What a Receiver Can Do for a Company
When a piece of commercial real estate is being foreclosed and the business is disputing the property management or there is a need for tenant representation services, receivership services are commonly appointed by the court during the proceedings. Receivership services can also oversee any assets that are involved in divorce proceedings. Basically, any case that is brought before a judge where assets are involved may require a receiver. Creditors can even ask the court to appoint receivership services when necessary. Being the receiver isn’t exactly a fun job if you are basing your success on the pleasing of other people. If you are a receiver, generally speaking, no one wants your presence around their company or estate because it usually means that their finances are so out of control that they need someone to legally come in and clean things up for them.
Duties of a Receiver
- The receiver is appointed to take over and run a company in order to:
- Increase the value of the assets of the company and cause it to be more profitable in order to catch up on debts or financial obligations.
- Sell the entire company. This is necessary when the debt ratio for the receiver is too high to salvage.
- Sell part of the company. Sometimes it’s more beneficial to merge with another company or sell part of the business in order to save the rest of it.
- Shut down departments that are unprofitable. Because this does include lay offs, it is often a necessary business decision that the original owner is too emotional to make.
- The receiver is responsible for securing the assets of the company or entity that is under review. Once the assets are considered secure, the company can be handed back to the owner under careful supervision. The manner in which assets are secured is completely in the hands of the receiver.
- He or she also manages the affairs of said company so that debts can start being paid off. The receiver will stay in management until the company is back in good standing.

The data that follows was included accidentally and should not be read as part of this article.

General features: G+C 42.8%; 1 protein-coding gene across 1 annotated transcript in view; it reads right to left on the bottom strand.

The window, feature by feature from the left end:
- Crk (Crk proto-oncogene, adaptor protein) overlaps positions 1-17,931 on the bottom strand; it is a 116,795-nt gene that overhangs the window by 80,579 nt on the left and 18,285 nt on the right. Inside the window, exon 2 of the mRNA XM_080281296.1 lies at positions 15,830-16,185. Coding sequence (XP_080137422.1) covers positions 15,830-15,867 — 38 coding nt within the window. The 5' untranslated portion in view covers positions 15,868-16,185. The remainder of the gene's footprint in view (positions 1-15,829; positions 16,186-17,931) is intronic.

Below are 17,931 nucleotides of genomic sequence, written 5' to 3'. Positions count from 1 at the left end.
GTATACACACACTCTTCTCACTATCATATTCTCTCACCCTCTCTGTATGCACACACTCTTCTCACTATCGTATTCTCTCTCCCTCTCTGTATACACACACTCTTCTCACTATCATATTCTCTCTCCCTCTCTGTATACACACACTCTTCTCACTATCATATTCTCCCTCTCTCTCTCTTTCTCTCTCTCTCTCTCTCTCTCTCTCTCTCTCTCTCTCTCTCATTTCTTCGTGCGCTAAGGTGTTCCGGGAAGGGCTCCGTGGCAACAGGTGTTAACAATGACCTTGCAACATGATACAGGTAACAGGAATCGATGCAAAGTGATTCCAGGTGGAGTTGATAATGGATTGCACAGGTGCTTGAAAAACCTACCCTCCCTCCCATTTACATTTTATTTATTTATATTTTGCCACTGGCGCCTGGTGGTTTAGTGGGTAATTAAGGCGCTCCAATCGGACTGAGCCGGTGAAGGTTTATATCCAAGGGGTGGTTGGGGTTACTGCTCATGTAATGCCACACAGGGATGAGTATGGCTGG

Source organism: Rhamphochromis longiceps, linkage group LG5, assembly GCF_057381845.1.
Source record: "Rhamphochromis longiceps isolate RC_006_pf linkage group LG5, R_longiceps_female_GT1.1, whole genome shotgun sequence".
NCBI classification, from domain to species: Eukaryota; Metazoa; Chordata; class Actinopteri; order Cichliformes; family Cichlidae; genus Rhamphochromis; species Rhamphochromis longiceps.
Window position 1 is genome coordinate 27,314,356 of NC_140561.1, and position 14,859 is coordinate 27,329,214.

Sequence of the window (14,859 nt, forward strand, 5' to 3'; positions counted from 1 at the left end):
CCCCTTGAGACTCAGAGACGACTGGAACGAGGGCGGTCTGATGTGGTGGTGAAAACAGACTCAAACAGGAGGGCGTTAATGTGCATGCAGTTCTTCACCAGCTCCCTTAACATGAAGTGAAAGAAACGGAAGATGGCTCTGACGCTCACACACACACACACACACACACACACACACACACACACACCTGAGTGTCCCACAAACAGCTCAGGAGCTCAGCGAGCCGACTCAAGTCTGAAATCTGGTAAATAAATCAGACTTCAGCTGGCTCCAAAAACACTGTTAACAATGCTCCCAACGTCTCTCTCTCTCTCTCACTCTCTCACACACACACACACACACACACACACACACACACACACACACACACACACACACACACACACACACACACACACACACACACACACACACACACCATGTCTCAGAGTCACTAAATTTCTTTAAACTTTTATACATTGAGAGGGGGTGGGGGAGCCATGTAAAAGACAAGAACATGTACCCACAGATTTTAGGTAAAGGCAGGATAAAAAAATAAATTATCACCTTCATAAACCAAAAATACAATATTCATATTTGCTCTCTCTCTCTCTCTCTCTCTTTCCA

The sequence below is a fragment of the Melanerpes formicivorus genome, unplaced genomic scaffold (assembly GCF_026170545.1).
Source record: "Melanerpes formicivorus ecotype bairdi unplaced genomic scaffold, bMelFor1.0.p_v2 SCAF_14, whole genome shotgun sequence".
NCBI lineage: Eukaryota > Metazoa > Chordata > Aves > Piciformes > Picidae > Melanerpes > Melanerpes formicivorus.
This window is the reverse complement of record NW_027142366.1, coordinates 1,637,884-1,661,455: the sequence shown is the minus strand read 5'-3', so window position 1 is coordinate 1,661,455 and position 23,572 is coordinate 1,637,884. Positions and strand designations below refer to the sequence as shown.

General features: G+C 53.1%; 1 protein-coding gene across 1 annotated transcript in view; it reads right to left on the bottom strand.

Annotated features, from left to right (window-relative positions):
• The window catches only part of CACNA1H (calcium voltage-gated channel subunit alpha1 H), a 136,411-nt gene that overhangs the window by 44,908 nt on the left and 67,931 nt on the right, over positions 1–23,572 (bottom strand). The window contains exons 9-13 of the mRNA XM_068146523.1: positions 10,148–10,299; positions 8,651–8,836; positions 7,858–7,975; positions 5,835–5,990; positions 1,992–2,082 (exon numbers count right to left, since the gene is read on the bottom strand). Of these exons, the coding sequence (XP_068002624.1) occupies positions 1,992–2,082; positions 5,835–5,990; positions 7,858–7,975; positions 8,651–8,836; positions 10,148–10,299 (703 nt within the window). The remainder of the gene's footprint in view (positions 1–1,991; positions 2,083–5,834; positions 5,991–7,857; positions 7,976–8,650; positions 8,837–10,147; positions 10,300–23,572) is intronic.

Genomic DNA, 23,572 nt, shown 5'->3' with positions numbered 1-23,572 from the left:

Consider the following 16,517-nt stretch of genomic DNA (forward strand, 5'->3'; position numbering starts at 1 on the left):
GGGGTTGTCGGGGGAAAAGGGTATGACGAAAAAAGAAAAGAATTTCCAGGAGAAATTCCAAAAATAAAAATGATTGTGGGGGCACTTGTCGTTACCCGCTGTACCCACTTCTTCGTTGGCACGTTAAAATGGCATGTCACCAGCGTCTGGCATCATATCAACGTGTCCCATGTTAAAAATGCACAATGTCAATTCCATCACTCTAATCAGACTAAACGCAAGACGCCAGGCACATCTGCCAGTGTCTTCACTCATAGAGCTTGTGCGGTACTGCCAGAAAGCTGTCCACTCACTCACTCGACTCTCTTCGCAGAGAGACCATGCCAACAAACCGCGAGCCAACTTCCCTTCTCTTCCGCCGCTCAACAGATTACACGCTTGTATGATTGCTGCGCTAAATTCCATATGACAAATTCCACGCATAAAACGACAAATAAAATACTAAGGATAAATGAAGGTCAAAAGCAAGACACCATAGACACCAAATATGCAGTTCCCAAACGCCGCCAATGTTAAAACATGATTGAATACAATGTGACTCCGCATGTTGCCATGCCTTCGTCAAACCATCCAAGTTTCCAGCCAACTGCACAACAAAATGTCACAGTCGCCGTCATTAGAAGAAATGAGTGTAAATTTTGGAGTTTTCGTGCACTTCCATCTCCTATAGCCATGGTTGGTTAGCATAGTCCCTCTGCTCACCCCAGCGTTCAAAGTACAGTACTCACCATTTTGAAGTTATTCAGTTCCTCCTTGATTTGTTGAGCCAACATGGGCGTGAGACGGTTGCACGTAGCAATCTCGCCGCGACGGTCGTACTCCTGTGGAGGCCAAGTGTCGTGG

Types of Receivership Services
- Takeover Services – This is pretty self explanatory. If a receiver is appointed, they will go to the property with a court appointed order to take possession of all assets, including real and personal. Everything is included from cash to property to accounts. The receiver is then responsible for providing reports and inventory to the courts according to the data and information they find. From there, the receiver can stabilize the workers as well as the company during the takeover. They will also send notification of the status of the receivership to any vendors, renters and anyone else who is an invested party.
- Post-takeover Services – After the initial takeover, the receiver can offer their services to protect the company or the franchise by dealing with outstanding taxes, lawsuits, debt, insurance matters, claims or anything else that is affecting the company or property negatively. They will essentially act as a sort of collection service, getting control of deposits from utilities and take care of vendors and leasers.
- Reporting – If the property is foreclosed on, then the receiver at that point will issue a final report to the courts after the foreclosure is complete.
- Ongoing Court Appearance – When necessary, a receiver will be required to provide testimony for legal procedures. These cases can be anything from a borrower contesting a receiver at all to when borrowers fail to follow legal orders to bankruptcy filings from the borrowers.
- Other Types of Services – There are many other services that can be offered by a receiver, depending on the company. Each company will be willing to negotiate services depending on what the customer needs according to the property in question.
Financial disputes are often taken before a judge whether it’s a business or a company or some sort of franchise and receivers are not always willing accepted. The appointment of a receiver means that the owner of the property or company is not going to be in control anymore. Legally, they are required to pass on all assets, control and ownership to the receiver until the courts decide that the franchise is at a stable enough place to give back if they don’t end up selling.